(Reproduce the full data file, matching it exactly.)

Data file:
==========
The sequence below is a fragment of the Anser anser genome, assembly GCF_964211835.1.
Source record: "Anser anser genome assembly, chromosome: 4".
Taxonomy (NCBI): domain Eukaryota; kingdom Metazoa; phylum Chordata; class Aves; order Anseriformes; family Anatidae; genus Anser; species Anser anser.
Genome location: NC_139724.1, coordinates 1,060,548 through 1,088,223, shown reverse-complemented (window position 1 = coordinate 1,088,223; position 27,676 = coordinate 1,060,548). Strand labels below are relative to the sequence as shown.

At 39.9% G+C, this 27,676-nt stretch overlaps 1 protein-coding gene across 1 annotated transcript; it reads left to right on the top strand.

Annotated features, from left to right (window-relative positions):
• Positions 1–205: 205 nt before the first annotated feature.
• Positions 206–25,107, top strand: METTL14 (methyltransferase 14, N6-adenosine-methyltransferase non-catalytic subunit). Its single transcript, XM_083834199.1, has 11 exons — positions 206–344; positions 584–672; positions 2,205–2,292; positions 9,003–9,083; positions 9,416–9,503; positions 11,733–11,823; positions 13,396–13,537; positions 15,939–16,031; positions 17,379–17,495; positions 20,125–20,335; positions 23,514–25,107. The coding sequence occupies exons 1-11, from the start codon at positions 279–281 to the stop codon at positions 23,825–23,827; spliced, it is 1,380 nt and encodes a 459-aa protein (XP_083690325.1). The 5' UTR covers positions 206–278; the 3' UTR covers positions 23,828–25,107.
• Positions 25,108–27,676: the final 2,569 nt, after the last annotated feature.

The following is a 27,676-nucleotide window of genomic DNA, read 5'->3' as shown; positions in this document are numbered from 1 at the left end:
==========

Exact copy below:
The sequence below is a fragment of the Anser anser genome, assembly GCF_964211835.1.
Source record: "Anser anser genome assembly, chromosome: 4".
Taxonomy (NCBI): domain Eukaryota; kingdom Metazoa; phylum Chordata; class Aves; order Anseriformes; family Anatidae; genus Anser; species Anser anser.
Genome location: NC_139724.1, coordinates 1,060,548 through 1,088,223, shown reverse-complemented (window position 1 = coordinate 1,088,223; position 27,676 = coordinate 1,060,548). Strand labels below are relative to the sequence as shown.

At 39.9% G+C, this 27,676-nt stretch overlaps 1 protein-coding gene across 1 annotated transcript; it reads left to right on the top strand.

Annotated features, from left to right (window-relative positions):
• Positions 1–205: 205 nt before the first annotated feature.
• Positions 206–25,107, top strand: METTL14 (methyltransferase 14, N6-adenosine-methyltransferase non-catalytic subunit). Its single transcript, XM_083834199.1, has 11 exons — positions 206–344; positions 584–672; positions 2,205–2,292; positions 9,003–9,083; positions 9,416–9,503; positions 11,733–11,823; positions 13,396–13,537; positions 15,939–16,031; positions 17,379–17,495; positions 20,125–20,335; positions 23,514–25,107. The coding sequence occupies exons 1-11, from the start codon at positions 279–281 to the stop codon at positions 23,825–23,827; spliced, it is 1,380 nt and encodes a 459-aa protein (XP_083690325.1). The 5' UTR covers positions 206–278; the 3' UTR covers positions 23,828–25,107.
• Positions 25,108–27,676: the final 2,569 nt, after the last annotated feature.

The following is a 27,676-nucleotide window of genomic DNA, read 5'->3' as shown; positions in this document are numbered from 1 at the left end: